Kadavu Photo Gallery
Written by Cathy Siegismund
We must apologize for the huge number of photos in this gallery, but we were
both completely enamored with the new challenges and rewards of underwater
photography. To give you an estimate of our exuberance, the first day I took 95
photos during a two tank dive, that's less than 1 1/2 hours for your non-divers.
Unfortunately, our enthusiasm is not quite yet
matched by our skill; but we're working on that. Also count yourself lucky that we
haven't figured out how to edit and post our 8-plus hours of video footage we also have
been accumulating. We're still working on editing to try to get it to look like
something from the Discovery Channel.
I have been diving for close to ten years in a variety of places and although
I have very rarely been on a dive I didn't enjoy, one does start to reach a point
where unless you see a "big thing" such as a ray, shark, turtle, etc many of the reef dives begin to seem rather average. Once you add photography
and videography, you not only have to almost relearn to dive all over again
needing to gain new skills in buoyancy, take into account video/photographic
considerations, but the best part is you stop to really appreciate the small
things. You can spend most of a dive trying to get the perfect butterfly fish shot, spot a small cleaner
shrimp, or a nudibrach.
I also beg the forgiveness of those of you with stronger marine biology
backgrounds than I. I no doubt will misname some of these lovely sea creatures.
One of my plans in Australia or when we return home next Christmas is to find a
good fish/coral identification book, or better yet find one on CD or DVD. If
any of our readers know of one, please
send us the name.
Most of our dives explored different spots along the inside of the reef,
which surrounds Kadavu. Although a couple went outside the reef and one included
a 3-tank dive down to a mountainous part of the island for a nice wall dive.
Two shots of a lovely clown trigger fish, the one on the
is after we discovered the correct filter to use on the camera
The beautiful lionfish, as long as you keep a safe distance from those feathery
Two varieties of Sweet lip fish we saw on almost every dive in Fiji
Some of our early attempts at macro photography,
a tiny juvenile boxfish on the
left and a nudibrach on the right
A reclusive lobster only showing his tentacles and an enormous mantis shrimp
Varying schooling fish
Very large type of sea cucumber, I think...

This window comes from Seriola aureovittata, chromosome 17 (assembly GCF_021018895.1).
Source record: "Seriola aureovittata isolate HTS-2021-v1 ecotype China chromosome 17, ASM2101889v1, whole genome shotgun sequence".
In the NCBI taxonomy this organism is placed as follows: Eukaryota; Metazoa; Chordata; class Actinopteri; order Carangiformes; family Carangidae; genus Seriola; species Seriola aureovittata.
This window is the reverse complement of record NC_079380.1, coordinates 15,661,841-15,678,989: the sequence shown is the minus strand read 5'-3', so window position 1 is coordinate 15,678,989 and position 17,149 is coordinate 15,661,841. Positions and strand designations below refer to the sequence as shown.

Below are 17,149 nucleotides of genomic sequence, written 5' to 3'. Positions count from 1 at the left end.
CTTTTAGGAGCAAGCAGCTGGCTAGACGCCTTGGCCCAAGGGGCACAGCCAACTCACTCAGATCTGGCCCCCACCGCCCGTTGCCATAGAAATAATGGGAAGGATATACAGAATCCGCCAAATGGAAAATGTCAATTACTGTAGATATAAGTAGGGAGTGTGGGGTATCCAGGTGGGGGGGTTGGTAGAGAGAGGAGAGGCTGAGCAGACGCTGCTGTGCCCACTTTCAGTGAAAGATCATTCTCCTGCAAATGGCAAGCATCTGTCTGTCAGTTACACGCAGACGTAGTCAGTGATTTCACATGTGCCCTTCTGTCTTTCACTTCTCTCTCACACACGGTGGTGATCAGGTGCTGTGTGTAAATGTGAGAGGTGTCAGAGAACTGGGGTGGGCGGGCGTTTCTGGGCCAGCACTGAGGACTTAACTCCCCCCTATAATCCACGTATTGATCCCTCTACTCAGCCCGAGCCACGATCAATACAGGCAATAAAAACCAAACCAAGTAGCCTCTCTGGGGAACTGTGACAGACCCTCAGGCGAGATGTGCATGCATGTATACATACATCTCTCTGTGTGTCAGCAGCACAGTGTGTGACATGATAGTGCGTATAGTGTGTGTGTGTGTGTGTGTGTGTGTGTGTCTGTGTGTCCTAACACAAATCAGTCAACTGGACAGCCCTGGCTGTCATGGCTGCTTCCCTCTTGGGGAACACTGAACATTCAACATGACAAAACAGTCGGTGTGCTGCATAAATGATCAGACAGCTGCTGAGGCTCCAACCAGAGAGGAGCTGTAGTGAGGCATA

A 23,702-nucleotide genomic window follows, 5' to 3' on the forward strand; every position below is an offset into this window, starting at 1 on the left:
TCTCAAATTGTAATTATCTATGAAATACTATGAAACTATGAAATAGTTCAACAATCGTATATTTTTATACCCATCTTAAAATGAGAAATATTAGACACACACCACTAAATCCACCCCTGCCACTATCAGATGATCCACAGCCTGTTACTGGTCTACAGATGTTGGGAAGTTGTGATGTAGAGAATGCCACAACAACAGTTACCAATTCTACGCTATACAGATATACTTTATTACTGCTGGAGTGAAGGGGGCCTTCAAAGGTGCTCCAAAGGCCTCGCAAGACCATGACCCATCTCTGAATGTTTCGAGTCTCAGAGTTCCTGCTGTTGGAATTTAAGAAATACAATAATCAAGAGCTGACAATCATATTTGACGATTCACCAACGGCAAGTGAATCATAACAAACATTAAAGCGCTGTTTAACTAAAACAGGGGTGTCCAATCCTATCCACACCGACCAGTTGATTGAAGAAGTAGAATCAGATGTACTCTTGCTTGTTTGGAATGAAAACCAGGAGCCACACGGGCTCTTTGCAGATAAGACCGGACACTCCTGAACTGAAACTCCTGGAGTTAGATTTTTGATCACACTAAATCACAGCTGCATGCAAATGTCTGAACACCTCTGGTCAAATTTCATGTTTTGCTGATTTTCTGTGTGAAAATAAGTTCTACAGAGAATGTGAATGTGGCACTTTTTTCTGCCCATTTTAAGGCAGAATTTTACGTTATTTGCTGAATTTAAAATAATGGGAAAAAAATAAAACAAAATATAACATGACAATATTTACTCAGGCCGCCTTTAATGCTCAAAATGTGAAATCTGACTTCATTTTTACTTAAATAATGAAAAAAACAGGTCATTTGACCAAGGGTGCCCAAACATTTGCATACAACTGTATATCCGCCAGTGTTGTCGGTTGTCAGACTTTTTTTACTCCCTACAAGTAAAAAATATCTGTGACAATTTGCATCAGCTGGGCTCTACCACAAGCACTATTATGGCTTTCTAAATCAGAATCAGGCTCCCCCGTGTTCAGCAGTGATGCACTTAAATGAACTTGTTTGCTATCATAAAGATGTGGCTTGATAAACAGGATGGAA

A very still turtle, until Joeli gave him a little pat and even then he only
slowly swam away
Spider conch and a giant clam common to the South Pacific ranging in colors and
can be over 2 feet long
A lovely cowry shell and a large crab held by the divemaster
A large pillow star and a pair of much smaller starfish show the reef's
I have always really liked eels, having pet a moray in French Polynesia and
always having been thrilled when I see a moray free swimming. Here in Fiji, I
was introduced to a new eel for me, called a blue ribbon eel.
Blue ribbon eel
They are only an inch or so wide, but can grow up to three feet long, though we
never saw one completely outside of its hole. I was fascinated with these
delicate and beautifully colored eels. My photos don't do the colors justice as
I was still working on mastering the use of lights and filters, but the heads
and a stripe running down their backs are a bright yellow and the body is a
Blue ribbon eel being coaxed a little farther out of his hole with a twig held
by the divemaster
One of our dives also included a shark dive, which brought in about six white
tips. Before feeding the sharks, Joeli also fed a pair of large brown moray eels,
which shared a hole.
Moray eel feeding
Fiji is well known for its incredibly beautiful and diverse hard and soft
corals. The colors are amazing and the large fans are fantastic. I won't even try
to name the diverse and breathtaking types of corals and invertebrates that live
An interesting enemy of the reefs of Fiji, other than man, global warming and
pollution, is a creature called a crown of thorns. It belongs to the starfish
family and has a voracious appetite for coral reefs.
Crown of thorns
The Fijians will periodically collect these off the reef, take them ashore and
bury them. Other islands have made the mistake of just cutting them up in the
destroy them. This, like a starfish, just causes each severed piece to re-grow
the rest of the animal and increase the problem.
Ken seemed to get a number of photos of me working on my video skills, which I
did with more or less success.
Cath practicing with the underwater video housing
One of my favorite fish subjects are the clown, or anemone, fish. There are
several species of these, which all have a symbiotic relationship with an
anemone . The clown fish lives in the anemone and the very nervy little clown
fish protects it against predators who would eat it.
Two clown fish in an anemone
The stinging anemone,
in turn, protects the clown fish from predators. The clown fish is immune to the
sting of the anemone. These are probably our favorite photo/video subjects.
There are several reasons for this, they are really cute fish, which will
usually face you as you approach their anemone; they are very tenacious and will
try to even chase a diver away from their anemone or at least play hide and seek
within it; and we have to admit we may have been a little
influenced by the movie Finding Nemo, which we really loved.
A variety of clown fish, one of our favorite underwater subjects